Not to discount the tragedy of these young Armenian men, the Lisbon 5, being misguided into acts of terrorism, but how by honoring such acts do we Armenians separate ourselves from those such as Ramil Safarov who axed to death an Armenian military officer while he was sleeping? Do we really want to be of the same mindset and actions?

    How sad it is that these young Armenians of the Lisbon 5 never got to see the dream come true of a free and independent Armenia, and liberated Artsakh. Who knows what they could have accomplished for the Armenian nation?

  4. You raise some good questions Vartan, much of which go to the old question of ‘Does the end justify the means’? Especially for us Armenians, I would say absolutely not, the reason being that if we do not stand on the moral high ground, then where as a small nation of people do we stand?

    Not withstanding the ethical arguments of simply doing what is right, there is the very real issue of Armenia not being a strong nation. The reasons for this are numerous and could be debated ad-infinitum. Bottom line though, is that if we Armenians live by the policy of might (or violence) is right, well then we better expect to get clobbered by those that are mightier than us, of which there are many.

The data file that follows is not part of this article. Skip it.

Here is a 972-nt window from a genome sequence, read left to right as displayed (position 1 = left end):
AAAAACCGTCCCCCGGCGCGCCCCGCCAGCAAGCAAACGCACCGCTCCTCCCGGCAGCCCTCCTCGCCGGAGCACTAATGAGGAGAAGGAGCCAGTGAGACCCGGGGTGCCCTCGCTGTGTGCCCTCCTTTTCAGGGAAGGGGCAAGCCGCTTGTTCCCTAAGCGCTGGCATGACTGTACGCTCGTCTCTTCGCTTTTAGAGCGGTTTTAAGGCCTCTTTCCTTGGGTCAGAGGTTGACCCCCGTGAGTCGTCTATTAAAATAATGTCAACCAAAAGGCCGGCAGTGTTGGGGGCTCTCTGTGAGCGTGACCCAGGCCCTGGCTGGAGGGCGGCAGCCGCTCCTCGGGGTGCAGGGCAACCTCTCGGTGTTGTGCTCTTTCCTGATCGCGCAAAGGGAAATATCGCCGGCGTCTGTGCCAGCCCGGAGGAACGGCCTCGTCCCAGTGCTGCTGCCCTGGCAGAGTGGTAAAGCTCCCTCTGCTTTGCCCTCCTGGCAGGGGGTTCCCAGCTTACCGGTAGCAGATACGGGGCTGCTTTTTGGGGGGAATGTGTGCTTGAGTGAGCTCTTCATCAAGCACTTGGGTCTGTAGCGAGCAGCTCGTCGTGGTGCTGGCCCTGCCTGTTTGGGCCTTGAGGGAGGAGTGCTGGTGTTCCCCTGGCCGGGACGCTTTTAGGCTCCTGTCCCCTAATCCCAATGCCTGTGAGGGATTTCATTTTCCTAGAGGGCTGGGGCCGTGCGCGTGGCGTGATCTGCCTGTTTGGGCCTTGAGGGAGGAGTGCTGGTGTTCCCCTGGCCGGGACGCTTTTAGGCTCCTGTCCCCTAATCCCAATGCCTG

Given our station in the world then, it seems imperative that the Armenian nation continue on the road of Hye Tad (the Armenian Cause), but lets be smart about it in ways that maximize our advantages, i.e. Armenian ingenuity and our historic ways of getting along with those around us. It has worked for some 2500 years afterall. So we continue to push for recognition of the Armenian Genocide to include reparations, we push the progress of Armenia (econonmically, politically, militarily, culturally and otherwise), and we increasingly establish Armenian interests to the world at large. What we don’t do, is support ideas contrary to basic human rights, i.e. terrorism, in any shape or form, no matter the best of intentions of those such as the Lisbon 5 or others.

    In the end, we Armenians are part of this planet Earth and thank God we’ve made it to this point, a kind of miracle I think. Our people have suffered much over the centuries, but we’ve also been greatly blessed. How shall we accept and repay that blessing, by causing suffering, or by being a blessing?